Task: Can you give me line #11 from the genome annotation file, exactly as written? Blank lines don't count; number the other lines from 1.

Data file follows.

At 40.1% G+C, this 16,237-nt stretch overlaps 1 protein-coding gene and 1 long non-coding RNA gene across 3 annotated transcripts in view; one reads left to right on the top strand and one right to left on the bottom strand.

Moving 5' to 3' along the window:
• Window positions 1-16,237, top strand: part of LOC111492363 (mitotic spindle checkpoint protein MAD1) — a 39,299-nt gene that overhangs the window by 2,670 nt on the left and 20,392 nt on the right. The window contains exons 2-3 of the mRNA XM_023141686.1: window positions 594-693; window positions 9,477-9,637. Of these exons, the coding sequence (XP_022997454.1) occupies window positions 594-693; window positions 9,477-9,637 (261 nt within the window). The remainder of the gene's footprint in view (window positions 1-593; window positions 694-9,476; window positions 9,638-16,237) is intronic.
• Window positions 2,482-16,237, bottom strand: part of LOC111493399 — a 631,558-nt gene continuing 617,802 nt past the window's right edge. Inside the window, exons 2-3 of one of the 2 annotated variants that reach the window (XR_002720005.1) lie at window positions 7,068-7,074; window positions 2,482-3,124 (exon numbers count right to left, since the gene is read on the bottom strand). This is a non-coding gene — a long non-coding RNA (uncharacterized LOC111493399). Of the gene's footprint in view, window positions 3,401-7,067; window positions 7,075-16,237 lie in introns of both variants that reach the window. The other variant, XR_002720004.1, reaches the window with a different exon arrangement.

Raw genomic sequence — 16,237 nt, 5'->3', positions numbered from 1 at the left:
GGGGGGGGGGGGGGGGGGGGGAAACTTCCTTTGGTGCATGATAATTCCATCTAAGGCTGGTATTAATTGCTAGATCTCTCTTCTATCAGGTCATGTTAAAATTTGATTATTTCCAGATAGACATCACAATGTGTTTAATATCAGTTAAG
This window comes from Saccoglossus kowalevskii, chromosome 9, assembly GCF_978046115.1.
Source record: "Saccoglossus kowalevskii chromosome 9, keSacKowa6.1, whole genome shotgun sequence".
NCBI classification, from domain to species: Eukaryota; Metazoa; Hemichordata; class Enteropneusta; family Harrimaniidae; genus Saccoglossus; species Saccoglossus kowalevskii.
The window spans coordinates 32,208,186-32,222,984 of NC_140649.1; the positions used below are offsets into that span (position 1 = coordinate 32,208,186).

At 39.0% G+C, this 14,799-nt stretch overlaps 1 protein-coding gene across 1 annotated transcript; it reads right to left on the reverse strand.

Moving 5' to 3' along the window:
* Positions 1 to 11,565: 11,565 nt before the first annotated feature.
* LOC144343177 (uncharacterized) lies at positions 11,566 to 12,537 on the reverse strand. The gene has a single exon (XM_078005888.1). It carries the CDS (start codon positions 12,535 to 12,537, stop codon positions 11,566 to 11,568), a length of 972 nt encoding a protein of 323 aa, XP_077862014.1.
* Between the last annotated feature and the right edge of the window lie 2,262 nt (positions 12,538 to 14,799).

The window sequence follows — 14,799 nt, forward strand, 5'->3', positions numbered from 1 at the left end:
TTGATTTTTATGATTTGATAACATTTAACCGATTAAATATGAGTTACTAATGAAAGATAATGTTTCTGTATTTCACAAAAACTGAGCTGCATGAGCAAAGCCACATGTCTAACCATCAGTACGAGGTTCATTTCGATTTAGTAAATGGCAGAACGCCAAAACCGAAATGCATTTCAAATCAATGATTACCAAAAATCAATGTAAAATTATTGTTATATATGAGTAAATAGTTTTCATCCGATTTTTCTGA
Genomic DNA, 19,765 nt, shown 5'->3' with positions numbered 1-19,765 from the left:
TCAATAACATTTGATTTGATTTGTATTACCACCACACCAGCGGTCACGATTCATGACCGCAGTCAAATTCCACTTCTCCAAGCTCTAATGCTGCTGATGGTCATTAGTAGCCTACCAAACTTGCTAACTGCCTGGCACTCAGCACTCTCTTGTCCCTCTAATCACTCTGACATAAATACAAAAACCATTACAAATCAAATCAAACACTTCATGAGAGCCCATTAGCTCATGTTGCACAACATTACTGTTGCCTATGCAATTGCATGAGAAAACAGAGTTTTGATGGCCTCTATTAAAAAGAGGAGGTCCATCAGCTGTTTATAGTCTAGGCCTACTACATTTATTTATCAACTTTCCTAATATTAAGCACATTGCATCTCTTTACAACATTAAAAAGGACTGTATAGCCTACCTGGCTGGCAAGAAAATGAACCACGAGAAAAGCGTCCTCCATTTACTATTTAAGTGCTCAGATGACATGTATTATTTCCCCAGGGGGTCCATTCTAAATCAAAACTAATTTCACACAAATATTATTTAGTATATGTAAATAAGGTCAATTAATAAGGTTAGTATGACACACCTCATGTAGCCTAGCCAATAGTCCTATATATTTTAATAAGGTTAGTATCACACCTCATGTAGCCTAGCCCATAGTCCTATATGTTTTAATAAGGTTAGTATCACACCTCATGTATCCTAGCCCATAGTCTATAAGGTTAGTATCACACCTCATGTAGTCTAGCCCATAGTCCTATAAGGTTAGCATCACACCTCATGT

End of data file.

At 39.0% G+C, this 14,799-nt stretch overlaps 1 protein-coding gene across 1 annotated transcript; it reads right to left on the reverse strand.